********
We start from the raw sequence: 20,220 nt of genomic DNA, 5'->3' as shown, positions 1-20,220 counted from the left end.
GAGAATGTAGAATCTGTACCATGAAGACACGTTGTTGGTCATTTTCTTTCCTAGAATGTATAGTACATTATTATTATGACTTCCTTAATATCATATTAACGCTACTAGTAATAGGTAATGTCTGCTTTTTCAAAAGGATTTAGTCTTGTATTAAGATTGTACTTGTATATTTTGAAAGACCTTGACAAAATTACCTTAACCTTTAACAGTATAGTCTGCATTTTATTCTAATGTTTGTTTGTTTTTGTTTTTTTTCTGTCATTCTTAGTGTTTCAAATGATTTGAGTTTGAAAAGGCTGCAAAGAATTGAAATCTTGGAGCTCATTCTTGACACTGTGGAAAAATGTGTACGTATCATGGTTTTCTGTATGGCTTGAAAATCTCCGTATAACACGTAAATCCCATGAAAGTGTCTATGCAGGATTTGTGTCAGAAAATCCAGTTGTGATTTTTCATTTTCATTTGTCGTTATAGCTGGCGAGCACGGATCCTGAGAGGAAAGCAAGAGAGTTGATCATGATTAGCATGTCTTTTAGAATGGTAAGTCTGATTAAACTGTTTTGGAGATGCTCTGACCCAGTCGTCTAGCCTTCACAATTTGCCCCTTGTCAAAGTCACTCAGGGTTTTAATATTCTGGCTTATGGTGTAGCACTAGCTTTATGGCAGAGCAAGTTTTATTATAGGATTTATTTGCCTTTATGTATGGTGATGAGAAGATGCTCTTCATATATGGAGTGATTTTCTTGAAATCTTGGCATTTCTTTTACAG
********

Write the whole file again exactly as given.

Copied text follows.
We start from the raw sequence: 20,220 nt of genomic DNA, 5'->3' as shown, positions 1-20,220 counted from the left end.
GAGAATGTAGAATCTGTACCATGAAGACACGTTGTTGGTCATTTTCTTTCCTAGAATGTATAGTACATTATTATTATGACTTCCTTAATATCATATTAACGCTACTAGTAATAGGTAATGTCTGCTTTTTCAAAAGGATTTAGTCTTGTATTAAGATTGTACTTGTATATTTTGAAAGACCTTGACAAAATTACCTTAACCTTTAACAGTATAGTCTGCATTTTATTCTAATGTTTGTTTGTTTTTGTTTTTTTTCTGTCATTCTTAGTGTTTCAAATGATTTGAGTTTGAAAAGGCTGCAAAGAATTGAAATCTTGGAGCTCATTCTTGACACTGTGGAAAAATGTGTACGTATCATGGTTTTCTGTATGGCTTGAAAATCTCCGTATAACACGTAAATCCCATGAAAGTGTCTATGCAGGATTTGTGTCAGAAAATCCAGTTGTGATTTTTCATTTTCATTTGTCGTTATAGCTGGCGAGCACGGATCCTGAGAGGAAAGCAAGAGAGTTGATCATGATTAGCATGTCTTTTAGAATGGTAAGTCTGATTAAACTGTTTTGGAGATGCTCTGACCCAGTCGTCTAGCCTTCACAATTTGCCCCTTGTCAAAGTCACTCAGGGTTTTAATATTCTGGCTTATGGTGTAGCACTAGCTTTATGGCAGAGCAAGTTTTATTATAGGATTTATTTGCCTTTATGTATGGTGATGAGAAGATGCTCTTCATATATGGAGTGATTTTCTTGAAATCTTGGCATTTCTTTTACAG